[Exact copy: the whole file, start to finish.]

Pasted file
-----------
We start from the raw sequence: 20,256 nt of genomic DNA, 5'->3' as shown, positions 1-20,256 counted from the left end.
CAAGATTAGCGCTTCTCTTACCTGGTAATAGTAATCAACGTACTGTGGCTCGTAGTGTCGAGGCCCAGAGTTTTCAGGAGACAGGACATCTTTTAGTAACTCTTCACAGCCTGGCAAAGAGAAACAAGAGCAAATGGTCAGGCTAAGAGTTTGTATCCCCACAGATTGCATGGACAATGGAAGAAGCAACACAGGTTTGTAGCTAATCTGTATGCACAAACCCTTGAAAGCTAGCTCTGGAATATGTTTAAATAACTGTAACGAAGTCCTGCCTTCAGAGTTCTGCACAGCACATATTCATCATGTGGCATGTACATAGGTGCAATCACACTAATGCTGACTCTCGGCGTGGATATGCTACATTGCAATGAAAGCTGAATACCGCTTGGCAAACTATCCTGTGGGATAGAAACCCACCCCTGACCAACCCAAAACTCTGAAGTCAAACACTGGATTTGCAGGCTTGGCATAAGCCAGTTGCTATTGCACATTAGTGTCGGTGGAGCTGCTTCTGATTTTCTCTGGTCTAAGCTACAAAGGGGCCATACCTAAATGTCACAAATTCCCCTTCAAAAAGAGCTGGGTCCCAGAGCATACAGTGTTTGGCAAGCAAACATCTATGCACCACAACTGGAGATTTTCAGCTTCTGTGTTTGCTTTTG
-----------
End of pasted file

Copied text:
We start from the raw sequence: 20,256 nt of genomic DNA, 5'->3' as shown, positions 1-20,256 counted from the left end.
CAAGATTAGCGCTTCTCTTACCTGGTAATAGTAATCAACGTACTGTGGCTCGTAGTGTCGAGGCCCAGAGTTTTCAGGAGACAGGACATCTTTTAGTAACTCTTCACAGCCTGGCAAAGAGAAACAAGAGCAAATGGTCAGGCTAAGAGTTTGTATCCCCACAGATTGCATGGACAATGGAAGAAGCAACACAGGTTTGTAGCTAATCTGTATGCACAAACCCTTGAAAGCTAGCTCTGGAATATGTTTAAATAACTGTAACGAAGTCCTGCCTTCAGAGTTCTGCACAGCACATATTCATCATGTGGCATGTACATAGGTGCAATCACACTAATGCTGACTCTCGGCGTGGATATGCTACATTGCAATGAAAGCTGAATACCGCTTGGCAAACTATCCTGTGGGATAGAAACCCACCCCTGACCAACCCAAAACTCTGAAGTCAAACACTGGATTTGCAGGCTTGGCATAAGCCAGTTGCTATTGCACATTAGTGTCGGTGGAGCTGCTTCTGATTTTCTCTGGTCTAAGCTACAAAGGGGCCATACCTAAATGTCACAAATTCCCCTTCAAAAAGAGCTGGGTCCCAGAGCATACAGTGTTTGGCAAGCAAACATCTATGCACCACAACTGGAGATTTTCAGCTTCTGTGTTTGCTTTTG